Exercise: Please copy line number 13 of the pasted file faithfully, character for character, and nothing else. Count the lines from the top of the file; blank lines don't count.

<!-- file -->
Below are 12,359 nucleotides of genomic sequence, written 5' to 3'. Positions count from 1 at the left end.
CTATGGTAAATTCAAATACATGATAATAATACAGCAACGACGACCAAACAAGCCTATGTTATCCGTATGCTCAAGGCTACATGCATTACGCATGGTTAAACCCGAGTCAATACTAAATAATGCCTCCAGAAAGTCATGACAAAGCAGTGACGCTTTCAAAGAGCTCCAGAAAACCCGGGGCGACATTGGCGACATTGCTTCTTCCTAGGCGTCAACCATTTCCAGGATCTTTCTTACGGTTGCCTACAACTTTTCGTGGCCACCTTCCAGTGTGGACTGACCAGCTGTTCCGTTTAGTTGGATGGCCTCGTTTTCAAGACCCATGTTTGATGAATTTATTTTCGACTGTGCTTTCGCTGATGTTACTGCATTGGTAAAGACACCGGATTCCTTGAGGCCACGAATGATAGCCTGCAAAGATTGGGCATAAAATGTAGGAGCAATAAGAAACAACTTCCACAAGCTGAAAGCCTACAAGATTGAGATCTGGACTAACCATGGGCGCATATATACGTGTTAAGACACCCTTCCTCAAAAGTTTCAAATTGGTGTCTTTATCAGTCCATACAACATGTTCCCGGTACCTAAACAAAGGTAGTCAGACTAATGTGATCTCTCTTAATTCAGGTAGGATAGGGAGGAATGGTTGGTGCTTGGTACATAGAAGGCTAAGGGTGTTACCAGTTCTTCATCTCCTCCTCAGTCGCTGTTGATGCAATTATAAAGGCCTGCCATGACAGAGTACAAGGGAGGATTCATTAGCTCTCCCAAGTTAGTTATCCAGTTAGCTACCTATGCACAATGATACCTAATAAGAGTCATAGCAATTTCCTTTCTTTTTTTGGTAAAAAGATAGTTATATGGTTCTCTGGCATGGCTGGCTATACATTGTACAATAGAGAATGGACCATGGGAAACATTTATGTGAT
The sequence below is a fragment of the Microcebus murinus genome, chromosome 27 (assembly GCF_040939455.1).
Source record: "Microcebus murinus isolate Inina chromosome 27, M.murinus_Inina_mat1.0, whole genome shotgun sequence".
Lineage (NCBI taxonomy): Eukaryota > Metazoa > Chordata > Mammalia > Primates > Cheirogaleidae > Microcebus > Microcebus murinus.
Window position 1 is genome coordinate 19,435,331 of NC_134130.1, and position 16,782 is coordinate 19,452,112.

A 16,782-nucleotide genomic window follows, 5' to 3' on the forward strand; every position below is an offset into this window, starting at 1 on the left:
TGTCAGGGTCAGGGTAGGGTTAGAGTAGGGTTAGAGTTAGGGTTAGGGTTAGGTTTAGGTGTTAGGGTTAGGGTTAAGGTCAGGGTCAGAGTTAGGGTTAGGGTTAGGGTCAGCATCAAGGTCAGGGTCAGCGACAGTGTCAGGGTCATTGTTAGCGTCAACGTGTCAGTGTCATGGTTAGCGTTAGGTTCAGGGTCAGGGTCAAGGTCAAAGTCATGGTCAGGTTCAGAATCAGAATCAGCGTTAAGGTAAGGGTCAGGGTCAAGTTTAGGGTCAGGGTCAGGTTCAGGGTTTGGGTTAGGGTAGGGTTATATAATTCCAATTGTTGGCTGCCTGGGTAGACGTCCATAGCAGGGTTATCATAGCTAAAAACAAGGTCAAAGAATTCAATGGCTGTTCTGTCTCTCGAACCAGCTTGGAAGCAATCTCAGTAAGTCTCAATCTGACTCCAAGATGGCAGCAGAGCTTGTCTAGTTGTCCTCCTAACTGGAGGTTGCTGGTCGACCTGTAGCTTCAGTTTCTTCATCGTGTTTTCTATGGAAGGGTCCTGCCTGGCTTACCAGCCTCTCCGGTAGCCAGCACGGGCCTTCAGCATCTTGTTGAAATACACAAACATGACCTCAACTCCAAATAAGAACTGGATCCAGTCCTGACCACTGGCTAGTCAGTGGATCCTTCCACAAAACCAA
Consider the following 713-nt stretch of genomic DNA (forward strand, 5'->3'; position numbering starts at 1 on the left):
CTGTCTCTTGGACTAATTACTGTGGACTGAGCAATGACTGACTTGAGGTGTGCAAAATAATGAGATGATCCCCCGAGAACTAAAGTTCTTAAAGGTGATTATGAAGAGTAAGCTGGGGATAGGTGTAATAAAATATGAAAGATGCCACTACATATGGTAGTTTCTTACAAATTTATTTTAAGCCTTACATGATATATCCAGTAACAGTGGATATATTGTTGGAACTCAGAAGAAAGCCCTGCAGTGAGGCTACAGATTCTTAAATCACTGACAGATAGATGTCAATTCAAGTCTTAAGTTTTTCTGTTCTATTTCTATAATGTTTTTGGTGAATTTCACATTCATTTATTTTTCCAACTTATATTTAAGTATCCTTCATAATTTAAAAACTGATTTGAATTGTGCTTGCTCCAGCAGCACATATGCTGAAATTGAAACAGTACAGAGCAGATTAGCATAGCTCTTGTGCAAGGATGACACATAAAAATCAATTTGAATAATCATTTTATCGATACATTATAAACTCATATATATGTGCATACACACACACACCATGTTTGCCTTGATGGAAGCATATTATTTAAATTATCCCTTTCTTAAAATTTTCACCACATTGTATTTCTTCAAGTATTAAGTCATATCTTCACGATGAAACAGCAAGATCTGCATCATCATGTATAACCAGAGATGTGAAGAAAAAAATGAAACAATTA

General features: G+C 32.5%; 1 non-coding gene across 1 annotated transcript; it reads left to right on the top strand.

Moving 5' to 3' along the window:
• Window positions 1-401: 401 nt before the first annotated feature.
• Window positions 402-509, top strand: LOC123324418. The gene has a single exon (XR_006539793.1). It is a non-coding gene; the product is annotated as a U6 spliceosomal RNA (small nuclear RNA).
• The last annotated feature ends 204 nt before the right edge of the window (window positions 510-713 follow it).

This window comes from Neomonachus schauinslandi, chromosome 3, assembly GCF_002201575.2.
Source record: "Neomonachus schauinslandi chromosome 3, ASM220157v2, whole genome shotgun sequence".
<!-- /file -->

• Window positions 1-401: 401 nt before the first annotated feature.